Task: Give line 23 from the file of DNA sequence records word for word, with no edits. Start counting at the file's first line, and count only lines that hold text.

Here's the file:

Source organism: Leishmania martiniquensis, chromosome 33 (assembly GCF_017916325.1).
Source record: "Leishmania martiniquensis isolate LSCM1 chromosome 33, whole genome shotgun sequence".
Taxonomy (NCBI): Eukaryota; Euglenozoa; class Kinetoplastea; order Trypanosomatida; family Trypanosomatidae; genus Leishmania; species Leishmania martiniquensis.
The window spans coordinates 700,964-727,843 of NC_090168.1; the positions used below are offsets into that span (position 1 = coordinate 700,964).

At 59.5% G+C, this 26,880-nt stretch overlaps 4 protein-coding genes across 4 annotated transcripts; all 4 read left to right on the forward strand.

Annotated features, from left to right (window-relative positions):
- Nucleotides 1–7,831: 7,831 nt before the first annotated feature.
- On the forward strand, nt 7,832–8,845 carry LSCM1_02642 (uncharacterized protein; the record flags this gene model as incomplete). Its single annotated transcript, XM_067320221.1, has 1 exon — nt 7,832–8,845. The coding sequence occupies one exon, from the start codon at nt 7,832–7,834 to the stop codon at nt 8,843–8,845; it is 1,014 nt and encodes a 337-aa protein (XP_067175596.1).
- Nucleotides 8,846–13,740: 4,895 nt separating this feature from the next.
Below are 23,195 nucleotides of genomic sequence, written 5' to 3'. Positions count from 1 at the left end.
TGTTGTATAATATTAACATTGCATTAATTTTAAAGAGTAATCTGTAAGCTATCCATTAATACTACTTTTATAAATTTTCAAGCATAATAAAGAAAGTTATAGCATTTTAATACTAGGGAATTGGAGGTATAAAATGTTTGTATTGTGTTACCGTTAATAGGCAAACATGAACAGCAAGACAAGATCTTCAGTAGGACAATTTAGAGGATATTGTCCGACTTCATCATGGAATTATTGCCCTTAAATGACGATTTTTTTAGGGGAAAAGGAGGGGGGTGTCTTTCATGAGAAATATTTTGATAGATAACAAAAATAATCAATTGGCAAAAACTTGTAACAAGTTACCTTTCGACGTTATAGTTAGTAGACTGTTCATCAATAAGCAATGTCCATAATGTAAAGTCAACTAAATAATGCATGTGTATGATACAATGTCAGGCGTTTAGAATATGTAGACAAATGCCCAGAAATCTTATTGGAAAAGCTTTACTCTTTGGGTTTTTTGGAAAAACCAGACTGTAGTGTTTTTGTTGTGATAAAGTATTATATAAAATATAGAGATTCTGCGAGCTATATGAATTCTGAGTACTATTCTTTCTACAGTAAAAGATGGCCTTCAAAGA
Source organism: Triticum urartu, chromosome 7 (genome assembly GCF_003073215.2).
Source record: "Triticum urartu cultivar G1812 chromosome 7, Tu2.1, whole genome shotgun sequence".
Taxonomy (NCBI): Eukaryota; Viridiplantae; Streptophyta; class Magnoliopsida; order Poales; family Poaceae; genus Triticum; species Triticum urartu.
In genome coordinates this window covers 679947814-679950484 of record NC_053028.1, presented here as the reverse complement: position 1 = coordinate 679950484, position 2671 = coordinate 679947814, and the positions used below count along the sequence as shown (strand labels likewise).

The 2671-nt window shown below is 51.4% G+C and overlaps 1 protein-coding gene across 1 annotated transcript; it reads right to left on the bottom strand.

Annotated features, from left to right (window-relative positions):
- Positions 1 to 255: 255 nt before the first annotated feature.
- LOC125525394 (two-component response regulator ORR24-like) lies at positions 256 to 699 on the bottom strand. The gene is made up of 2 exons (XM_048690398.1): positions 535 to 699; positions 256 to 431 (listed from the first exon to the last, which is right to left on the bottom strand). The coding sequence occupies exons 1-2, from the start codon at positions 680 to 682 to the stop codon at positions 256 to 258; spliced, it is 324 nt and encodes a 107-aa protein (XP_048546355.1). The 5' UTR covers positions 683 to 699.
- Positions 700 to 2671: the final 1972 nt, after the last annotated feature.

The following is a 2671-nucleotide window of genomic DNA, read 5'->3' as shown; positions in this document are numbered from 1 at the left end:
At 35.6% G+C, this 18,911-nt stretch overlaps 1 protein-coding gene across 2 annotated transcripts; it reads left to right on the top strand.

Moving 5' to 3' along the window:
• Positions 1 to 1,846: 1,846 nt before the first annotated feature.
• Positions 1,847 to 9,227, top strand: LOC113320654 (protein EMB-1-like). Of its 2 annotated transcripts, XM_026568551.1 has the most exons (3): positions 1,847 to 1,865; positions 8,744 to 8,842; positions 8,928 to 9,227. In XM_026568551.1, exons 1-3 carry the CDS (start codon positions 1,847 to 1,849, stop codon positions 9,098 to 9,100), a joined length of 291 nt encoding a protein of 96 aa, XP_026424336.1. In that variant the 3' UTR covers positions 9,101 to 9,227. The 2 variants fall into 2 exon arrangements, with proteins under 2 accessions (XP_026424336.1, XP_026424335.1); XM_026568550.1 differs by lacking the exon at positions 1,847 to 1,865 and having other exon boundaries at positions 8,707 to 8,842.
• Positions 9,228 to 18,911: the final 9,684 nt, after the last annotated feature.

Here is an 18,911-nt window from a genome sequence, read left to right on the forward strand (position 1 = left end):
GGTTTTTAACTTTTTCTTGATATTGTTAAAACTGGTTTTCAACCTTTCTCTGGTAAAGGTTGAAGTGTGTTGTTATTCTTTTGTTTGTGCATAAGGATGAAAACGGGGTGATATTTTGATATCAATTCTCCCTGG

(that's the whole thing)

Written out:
Moving 5' to 3' along the window: